DLS 2017
Sun 22 - Fri 27 October 2017 Vancouver, Canada
co-located with SPLASH 2017
Tue 24 Oct 2017 13:30 - 14:30 at Regency C - Session 3 Chair(s): Davide Ancona

Mixing static and dynamic type checking in the same language is catching on, with the TypeScript and Flow variants of JavaScript, the MyPy and Reticulated variants of Python, the Strongtalk and Gradualtalk variants of Smalltalk, as well as Typed Racket, Typed Clojure, and Perl 6. The gradual typing approach to such mixing seeks to protect the statically typed code from the dynamically typed code, allowing compilers to leverage type information when optimizing the static code. Unfortunately, ensuring soundness requires runtime checking at the boundaries of typed and untyped code, and the cost of this checking can drown out the performance benefits of optimization. For example, in Typed Racket, some partially typed programs are 1000X slower than the untyped or fully typed version of the same program. But all is not lost! In this talk I present the results of ongoing research to tame the runtime overheads of gradual typing in the context of a prototype compiler, named Grift, that we are developing at Indiana University.

Slides (slides.pdf)912KiB

Jeremy Siek is an Associate Professor at Indiana University Bloomington. Jeremy’s areas of research include programming language design, type systems, mechanized theorem proving using proof assistants, and optimizing compilers. Jeremy’s Ph.D. thesis explored foundations for constrained templates, aka the “concepts” proposal for C++. Prior to that, Jeremy developed the Boost Graph Library, a C++ generic library for graph algorithms and data structures. Jeremy post-doc’d at Rice University where he developed the idea of gradual typing: a type system that integrates both dynamic and static typing in the same programming language. Jeremy is currently working on several open questions regarding gradual typing. Is the polymorphic blame calculus really parametric? How should gradual typing be combined with other features such as dependent types? What is the formal criteria for gradually typed languages? Is it possible to create a high-performance implementation of a gradually-typed languages? In 2009 Jeremy received the NSF CAREER award to fund his project: “Bridging the Gap Between Prototyping and Production”. In 2010 and again in 2015, Jeremy was awarded a Distinguished Visiting Fellowship from the Scottish Informatics & Computer Science Alliance.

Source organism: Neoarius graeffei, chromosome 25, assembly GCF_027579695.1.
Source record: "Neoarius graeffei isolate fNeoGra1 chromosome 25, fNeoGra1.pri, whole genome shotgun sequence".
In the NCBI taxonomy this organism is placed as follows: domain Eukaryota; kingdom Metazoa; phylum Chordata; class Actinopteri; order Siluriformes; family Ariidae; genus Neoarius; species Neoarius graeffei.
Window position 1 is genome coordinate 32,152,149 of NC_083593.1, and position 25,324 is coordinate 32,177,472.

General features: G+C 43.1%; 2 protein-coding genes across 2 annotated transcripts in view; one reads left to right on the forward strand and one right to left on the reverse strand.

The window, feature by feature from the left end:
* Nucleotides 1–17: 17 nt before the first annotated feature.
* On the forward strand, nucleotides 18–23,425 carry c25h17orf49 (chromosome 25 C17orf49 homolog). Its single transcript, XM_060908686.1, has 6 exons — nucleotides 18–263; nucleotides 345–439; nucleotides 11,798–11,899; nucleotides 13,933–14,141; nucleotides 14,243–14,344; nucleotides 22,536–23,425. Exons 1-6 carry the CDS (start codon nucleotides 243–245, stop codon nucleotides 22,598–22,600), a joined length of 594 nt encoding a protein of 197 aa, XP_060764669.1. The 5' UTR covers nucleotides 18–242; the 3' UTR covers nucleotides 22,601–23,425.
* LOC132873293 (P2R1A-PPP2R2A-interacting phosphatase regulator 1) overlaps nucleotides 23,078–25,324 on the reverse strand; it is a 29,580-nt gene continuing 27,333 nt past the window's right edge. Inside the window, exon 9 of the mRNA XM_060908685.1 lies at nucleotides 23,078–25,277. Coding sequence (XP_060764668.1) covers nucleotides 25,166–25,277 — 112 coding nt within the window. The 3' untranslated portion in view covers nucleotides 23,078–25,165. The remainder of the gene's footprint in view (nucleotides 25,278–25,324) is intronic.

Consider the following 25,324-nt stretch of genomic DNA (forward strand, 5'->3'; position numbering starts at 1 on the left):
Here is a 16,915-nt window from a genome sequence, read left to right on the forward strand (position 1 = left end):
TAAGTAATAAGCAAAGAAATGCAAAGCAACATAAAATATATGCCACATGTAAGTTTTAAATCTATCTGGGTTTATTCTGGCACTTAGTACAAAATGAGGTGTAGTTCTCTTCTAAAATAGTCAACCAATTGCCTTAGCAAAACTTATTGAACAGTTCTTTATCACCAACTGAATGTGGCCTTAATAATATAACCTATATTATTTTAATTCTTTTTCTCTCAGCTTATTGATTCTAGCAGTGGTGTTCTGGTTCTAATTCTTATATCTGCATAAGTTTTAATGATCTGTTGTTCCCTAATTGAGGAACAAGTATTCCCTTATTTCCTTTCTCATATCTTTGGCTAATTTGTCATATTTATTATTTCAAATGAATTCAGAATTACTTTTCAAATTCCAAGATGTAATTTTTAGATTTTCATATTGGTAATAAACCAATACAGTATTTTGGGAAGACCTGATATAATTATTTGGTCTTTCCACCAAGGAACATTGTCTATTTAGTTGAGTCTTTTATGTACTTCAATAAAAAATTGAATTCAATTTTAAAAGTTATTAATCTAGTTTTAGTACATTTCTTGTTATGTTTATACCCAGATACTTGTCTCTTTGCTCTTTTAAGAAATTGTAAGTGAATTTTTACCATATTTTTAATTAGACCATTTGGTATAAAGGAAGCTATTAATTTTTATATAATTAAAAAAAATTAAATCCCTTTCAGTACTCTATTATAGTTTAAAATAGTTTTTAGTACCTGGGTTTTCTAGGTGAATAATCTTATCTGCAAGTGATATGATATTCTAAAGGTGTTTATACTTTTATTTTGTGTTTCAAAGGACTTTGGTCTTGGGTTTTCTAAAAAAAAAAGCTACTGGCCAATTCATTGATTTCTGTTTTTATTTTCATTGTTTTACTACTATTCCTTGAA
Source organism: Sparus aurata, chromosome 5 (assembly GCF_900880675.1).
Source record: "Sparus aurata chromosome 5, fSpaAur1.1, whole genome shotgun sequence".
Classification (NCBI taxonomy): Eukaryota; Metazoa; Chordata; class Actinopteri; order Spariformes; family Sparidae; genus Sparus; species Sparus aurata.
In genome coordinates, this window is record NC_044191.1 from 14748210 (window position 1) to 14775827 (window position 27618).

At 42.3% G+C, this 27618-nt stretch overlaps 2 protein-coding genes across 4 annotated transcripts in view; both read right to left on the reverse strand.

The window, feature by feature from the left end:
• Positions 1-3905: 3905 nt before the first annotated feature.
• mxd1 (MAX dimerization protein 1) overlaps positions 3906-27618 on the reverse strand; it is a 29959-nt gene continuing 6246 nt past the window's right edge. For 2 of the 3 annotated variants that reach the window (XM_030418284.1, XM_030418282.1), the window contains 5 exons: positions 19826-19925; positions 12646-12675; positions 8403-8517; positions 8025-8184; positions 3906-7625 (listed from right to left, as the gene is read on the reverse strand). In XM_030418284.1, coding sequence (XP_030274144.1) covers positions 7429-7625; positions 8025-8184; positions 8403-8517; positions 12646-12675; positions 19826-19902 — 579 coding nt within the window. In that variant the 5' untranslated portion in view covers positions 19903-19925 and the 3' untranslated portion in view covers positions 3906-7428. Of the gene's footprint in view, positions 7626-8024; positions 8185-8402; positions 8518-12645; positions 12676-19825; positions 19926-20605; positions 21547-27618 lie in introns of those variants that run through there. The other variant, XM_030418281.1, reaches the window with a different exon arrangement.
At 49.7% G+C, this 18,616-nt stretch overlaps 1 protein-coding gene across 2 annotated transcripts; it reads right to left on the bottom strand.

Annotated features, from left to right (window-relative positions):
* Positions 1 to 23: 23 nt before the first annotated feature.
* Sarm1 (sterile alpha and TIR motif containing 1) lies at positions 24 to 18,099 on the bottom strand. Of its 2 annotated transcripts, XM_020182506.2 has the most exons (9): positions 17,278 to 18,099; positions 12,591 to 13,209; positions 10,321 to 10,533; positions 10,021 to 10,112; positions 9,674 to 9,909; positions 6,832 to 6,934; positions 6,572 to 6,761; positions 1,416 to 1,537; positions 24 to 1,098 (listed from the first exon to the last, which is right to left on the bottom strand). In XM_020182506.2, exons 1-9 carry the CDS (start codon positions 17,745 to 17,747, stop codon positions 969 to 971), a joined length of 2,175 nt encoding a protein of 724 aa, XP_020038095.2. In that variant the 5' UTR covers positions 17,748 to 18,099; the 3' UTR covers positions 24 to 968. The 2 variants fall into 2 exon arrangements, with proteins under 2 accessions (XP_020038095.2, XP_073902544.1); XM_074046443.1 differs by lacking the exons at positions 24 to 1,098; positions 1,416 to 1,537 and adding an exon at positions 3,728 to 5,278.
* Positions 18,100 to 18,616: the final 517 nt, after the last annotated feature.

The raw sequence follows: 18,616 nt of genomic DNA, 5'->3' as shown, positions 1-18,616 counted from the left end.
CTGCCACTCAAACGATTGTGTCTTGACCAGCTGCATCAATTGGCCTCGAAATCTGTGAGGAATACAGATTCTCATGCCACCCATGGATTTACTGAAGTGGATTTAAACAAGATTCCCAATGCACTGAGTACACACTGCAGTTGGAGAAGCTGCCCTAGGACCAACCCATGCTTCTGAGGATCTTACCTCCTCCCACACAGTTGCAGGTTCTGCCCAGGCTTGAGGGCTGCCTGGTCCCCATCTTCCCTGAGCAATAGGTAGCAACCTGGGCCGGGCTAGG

Tue 24 Oct